Jaguar’s engineering team was truly formidable. William Heynes had joined the company as chief engineer in 1934, and his colleagues included Harry Weslake, Walter Hassan, Harry Mundy and Claude Bailey. When the Jaguar XK120 was launched in October 1948, it was lauded as one of the finest high performance sports cars to emerge from Britain. The 160 bhp, 3.4-litre, twin-overhead cam, six-cylinder engine gave the car a top speed of 120 mph.
The Jaguar XK120 was an immediate success in competition. Three were entered in the Silverstone Production Car Race in June 1949, Britain’s first big motor race since the War. Leslie Johnson and Peter Walker destroyed the opposition with Johnson taking a resounding victory. XK120s went on to win races across the world. In America, Phil Hill, a future Formula 1 World Champion, bored one out to 3.8 litres and won race after race. In Britain, Stirling Moss helped cement his reputation in a semi-works XK120, winning the Tourist Trophy at Dundrod in atrocious conditions and leaving the field standing in the 1951 Production Car Race at Silverstone.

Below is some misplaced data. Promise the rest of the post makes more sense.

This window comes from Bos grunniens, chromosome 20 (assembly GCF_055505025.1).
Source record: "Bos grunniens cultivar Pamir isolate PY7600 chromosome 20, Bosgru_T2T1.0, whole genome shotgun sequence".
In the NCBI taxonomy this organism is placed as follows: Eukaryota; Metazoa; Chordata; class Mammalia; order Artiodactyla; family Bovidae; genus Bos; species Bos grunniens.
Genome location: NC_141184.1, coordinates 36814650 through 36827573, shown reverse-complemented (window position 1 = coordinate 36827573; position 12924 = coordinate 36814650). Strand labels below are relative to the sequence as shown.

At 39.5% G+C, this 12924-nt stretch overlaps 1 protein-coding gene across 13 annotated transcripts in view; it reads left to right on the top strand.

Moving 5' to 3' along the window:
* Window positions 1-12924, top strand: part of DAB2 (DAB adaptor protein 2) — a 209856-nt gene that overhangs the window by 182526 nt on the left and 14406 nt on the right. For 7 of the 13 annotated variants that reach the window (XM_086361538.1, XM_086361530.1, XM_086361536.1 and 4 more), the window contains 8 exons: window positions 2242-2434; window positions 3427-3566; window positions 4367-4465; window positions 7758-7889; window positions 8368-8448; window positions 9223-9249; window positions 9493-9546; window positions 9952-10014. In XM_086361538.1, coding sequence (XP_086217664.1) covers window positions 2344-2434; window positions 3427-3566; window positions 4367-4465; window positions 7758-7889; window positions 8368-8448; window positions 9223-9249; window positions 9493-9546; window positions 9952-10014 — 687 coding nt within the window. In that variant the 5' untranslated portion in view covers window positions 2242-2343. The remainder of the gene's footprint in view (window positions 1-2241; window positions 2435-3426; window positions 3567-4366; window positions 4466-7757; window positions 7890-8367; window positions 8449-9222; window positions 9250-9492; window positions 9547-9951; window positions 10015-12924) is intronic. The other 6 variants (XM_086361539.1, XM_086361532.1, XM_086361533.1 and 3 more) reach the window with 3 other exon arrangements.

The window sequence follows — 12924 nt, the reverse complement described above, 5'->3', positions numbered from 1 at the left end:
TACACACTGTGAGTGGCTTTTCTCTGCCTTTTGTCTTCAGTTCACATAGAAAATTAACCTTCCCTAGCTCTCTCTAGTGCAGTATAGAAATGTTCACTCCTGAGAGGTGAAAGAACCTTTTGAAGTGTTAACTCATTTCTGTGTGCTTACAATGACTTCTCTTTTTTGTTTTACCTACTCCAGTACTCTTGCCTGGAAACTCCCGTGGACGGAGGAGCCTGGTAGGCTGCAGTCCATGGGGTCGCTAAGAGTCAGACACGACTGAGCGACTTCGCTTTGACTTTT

This car was auctioned off by RM Auctions in August 2009 at the Portola Hotel & Spa and Monterey Conference Center, Monterey, California and in October of 2010 at the Battersea Evolution, London.
210 bhp, 3,442 cc double overhead camshaft inline six-cylinder engine with two SU carburettors, four-speed manual transmission, independent front suspension with upper and lower wishbones, torsion bars and hydraulic dampers, live rear axle with trailing arms, ‘double-action’ torsion bar and torque reaction member and hydraulic dampers, four-wheel Lockhead hydraulic drum brakes. Wheelbase: 96"
Source: RM Auctions
Photo Credit: Copyright Tim Scott and Darin Schnabel